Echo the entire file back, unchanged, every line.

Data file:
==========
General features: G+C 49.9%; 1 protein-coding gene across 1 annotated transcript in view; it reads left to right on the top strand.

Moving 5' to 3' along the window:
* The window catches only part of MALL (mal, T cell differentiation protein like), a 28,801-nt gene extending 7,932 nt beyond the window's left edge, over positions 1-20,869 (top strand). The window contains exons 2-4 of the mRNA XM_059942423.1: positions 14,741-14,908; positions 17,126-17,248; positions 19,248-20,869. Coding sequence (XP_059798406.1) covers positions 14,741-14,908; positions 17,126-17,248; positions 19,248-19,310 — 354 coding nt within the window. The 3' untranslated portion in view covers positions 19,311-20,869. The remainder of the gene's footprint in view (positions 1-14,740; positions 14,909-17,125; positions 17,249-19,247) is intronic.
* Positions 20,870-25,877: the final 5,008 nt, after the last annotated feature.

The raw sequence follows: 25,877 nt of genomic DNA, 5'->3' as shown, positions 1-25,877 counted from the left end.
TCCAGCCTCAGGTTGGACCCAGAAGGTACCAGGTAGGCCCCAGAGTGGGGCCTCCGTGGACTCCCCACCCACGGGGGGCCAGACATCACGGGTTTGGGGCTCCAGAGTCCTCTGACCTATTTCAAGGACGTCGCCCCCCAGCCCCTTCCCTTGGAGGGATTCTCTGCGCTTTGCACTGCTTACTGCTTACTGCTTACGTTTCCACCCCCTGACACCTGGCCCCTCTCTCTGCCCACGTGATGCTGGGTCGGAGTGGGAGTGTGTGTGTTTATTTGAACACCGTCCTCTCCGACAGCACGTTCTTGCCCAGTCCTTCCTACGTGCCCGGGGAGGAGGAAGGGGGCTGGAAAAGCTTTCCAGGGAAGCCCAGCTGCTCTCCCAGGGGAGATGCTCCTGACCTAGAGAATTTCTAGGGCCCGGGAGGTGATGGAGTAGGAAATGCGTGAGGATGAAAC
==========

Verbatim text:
General features: G+C 49.9%; 1 protein-coding gene across 1 annotated transcript in view; it reads left to right on the top strand.

Moving 5' to 3' along the window:
* The window catches only part of MALL (mal, T cell differentiation protein like), a 28,801-nt gene extending 7,932 nt beyond the window's left edge, over positions 1-20,869 (top strand). The window contains exons 2-4 of the mRNA XM_059942423.1: positions 14,741-14,908; positions 17,126-17,248; positions 19,248-20,869. Coding sequence (XP_059798406.1) covers positions 14,741-14,908; positions 17,126-17,248; positions 19,248-19,310 — 354 coding nt within the window. The 3' untranslated portion in view covers positions 19,311-20,869. The remainder of the gene's footprint in view (positions 1-14,740; positions 14,909-17,125; positions 17,249-19,247) is intronic.
* Positions 20,870-25,877: the final 5,008 nt, after the last annotated feature.

The raw sequence follows: 25,877 nt of genomic DNA, 5'->3' as shown, positions 1-25,877 counted from the left end.
TCCAGCCTCAGGTTGGACCCAGAAGGTACCAGGTAGGCCCCAGAGTGGGGCCTCCGTGGACTCCCCACCCACGGGGGGCCAGACATCACGGGTTTGGGGCTCCAGAGTCCTCTGACCTATTTCAAGGACGTCGCCCCCCAGCCCCTTCCCTTGGAGGGATTCTCTGCGCTTTGCACTGCTTACTGCTTACTGCTTACGTTTCCACCCCCTGACACCTGGCCCCTCTCTCTGCCCACGTGATGCTGGGTCGGAGTGGGAGTGTGTGTGTTTATTTGAACACCGTCCTCTCCGACAGCACGTTCTTGCCCAGTCCTTCCTACGTGCCCGGGGAGGAGGAAGGGGGCTGGAAAAGCTTTCCAGGGAAGCCCAGCTGCTCTCCCAGGGGAGATGCTCCTGACCTAGAGAATTTCTAGGGCCCGGGAGGTGATGGAGTAGGAAATGCGTGAGGATGAAAC